Magazine avoids contempt proceedings over Da Vinci 'scoop'
The Lawyer magazine will print a front page apology for breaking an embargo on the judgment in the recent Da Vinci Code copyright case. The magazine published the result of the case one hour before Peter Smith J handed down his judgment and faced the prospect of contempt of court proceedings as a result.
Under the Practice Direction (CPR PD 40E) (Reserved judgments) 2005, all draft judgments are embargoed and cannot be published until the official judgment is handed down, unless a specific order is made. Although the judge accepted The Lawyer’s explanation that its staff were unaware of this rule, he ordered the magazine to pay the costs of attendance of lawyers from Random House and the claimant authors on an indemnity basis, and only agreed not to punish it further because of its offer to publish a front-page explanation and apology.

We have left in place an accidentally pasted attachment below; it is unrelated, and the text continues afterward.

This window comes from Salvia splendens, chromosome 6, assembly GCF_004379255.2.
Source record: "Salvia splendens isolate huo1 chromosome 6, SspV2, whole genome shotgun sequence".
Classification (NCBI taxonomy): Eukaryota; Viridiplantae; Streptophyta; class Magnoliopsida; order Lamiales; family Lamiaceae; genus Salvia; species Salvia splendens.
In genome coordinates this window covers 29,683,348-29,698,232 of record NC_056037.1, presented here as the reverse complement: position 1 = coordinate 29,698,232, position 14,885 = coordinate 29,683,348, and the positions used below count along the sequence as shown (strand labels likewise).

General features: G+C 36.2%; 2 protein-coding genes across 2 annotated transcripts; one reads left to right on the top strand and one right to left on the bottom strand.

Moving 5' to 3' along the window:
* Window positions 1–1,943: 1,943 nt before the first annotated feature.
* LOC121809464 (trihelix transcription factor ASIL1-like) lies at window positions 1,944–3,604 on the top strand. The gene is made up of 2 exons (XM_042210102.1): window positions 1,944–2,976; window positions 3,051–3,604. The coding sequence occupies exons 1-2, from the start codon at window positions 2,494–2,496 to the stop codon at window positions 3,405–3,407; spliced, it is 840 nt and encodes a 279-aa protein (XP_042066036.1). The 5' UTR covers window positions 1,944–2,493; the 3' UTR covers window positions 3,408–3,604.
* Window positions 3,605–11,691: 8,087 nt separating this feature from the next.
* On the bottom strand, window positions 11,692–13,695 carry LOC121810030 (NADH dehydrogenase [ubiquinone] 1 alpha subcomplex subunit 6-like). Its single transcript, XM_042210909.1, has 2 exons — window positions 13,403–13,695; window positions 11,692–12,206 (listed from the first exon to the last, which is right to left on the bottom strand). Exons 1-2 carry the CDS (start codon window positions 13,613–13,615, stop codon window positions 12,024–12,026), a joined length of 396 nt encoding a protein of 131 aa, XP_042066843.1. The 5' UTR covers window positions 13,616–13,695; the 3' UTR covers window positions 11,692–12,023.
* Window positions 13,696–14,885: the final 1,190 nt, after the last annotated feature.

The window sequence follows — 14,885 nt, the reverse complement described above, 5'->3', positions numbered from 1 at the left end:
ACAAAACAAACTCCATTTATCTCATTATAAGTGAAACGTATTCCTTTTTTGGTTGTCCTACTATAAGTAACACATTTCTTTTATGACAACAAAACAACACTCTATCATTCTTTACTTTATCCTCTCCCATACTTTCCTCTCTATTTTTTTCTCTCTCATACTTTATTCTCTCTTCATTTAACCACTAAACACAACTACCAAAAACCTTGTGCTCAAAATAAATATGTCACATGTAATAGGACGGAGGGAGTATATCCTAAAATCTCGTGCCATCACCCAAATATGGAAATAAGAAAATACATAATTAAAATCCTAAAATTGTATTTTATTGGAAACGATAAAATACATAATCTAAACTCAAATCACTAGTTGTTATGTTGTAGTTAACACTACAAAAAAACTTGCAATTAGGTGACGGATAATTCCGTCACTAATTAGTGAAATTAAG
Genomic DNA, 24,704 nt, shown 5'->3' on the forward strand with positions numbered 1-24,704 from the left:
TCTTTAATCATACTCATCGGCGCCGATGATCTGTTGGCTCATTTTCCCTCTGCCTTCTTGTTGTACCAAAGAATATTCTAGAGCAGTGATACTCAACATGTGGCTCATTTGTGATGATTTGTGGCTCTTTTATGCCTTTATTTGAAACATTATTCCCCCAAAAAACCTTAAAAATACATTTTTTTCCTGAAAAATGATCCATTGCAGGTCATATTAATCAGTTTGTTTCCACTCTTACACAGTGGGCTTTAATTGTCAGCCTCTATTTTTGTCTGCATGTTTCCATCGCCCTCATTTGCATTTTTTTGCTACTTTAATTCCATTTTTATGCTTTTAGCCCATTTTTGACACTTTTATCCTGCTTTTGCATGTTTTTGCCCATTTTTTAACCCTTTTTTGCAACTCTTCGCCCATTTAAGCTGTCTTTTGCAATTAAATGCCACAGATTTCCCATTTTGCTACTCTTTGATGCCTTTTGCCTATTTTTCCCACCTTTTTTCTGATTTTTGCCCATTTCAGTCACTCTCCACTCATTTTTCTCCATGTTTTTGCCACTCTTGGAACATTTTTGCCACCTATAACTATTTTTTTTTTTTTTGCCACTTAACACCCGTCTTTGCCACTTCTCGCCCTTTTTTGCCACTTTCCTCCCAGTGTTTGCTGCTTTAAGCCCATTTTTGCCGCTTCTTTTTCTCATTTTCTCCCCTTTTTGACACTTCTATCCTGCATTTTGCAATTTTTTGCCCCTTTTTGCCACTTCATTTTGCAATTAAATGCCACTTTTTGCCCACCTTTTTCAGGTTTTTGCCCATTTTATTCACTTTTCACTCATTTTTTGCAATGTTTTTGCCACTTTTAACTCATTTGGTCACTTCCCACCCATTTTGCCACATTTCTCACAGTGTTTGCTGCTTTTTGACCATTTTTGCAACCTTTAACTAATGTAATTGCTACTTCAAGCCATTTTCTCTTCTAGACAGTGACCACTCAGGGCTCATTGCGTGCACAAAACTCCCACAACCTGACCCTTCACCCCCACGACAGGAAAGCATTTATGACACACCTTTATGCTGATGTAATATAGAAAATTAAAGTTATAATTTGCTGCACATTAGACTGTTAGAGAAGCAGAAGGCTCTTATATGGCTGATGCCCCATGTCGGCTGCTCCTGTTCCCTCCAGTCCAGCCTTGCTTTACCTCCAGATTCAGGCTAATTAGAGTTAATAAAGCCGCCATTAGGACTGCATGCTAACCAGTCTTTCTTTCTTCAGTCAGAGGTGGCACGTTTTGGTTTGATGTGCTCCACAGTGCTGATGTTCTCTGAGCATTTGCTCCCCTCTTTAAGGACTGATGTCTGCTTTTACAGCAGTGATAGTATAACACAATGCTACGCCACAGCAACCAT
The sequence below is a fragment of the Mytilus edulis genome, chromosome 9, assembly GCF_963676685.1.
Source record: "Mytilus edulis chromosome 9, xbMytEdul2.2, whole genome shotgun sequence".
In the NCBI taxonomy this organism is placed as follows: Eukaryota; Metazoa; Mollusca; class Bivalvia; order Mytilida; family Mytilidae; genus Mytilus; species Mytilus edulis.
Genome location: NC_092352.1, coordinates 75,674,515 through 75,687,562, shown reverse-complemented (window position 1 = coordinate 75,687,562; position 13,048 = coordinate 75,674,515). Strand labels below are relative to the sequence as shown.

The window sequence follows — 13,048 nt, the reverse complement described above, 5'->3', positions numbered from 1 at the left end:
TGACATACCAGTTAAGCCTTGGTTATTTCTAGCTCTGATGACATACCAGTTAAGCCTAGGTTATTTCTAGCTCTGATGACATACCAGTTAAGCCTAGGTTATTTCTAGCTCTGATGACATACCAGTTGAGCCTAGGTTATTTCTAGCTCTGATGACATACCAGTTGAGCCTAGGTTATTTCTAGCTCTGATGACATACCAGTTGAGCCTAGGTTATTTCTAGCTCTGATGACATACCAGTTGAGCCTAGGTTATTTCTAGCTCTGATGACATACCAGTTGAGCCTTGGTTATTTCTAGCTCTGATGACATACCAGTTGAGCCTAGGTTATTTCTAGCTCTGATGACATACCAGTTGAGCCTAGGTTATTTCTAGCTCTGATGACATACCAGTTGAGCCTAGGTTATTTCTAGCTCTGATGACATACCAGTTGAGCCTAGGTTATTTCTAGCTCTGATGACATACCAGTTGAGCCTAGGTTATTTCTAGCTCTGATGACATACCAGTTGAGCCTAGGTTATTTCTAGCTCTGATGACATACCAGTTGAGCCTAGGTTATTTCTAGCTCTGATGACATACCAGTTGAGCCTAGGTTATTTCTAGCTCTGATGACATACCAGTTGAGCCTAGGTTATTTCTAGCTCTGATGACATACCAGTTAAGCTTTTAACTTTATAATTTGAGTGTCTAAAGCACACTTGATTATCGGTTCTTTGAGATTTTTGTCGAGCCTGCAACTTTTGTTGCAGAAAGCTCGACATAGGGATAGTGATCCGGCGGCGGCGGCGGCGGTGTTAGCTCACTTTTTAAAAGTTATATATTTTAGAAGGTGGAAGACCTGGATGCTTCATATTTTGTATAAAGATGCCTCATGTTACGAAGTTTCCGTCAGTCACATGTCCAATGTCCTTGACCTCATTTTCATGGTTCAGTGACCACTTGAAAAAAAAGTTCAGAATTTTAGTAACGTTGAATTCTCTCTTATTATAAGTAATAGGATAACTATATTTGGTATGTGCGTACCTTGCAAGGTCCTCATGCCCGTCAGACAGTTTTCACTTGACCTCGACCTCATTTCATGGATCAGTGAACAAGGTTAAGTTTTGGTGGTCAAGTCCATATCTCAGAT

He warned that any journalists who published draft judgments in future could face “severe” consequences: “Publication of a draft judgment will be regarded as a contempt of court. Assuming that this ruling is published it will no longer be possible for journalists to say they did not understand the issue of a draft judgment. It is important that journalists take this on board and appreciate that, in the future, if there is a breach which is serious, the consequences that may be visited on such publications may well be quite severe.”
He also ruled that, as the parties had not been caused damage “of any significance”, it was “not in the interests of justice” to seek to establish the identity of the magazine’s sources through a court order.
- Lawyer magazine apologises over Da Vinci Code scoop – Press Gazette
- Apology to Mr Justice Peter Smith – The Lawyer
- Baigent & Another v The Random House Group Ltd – 5RB.com
- Da Vinci Code win for Dan Brown – 5RB.com
- Da Vinci judge creates own code – 5RB.com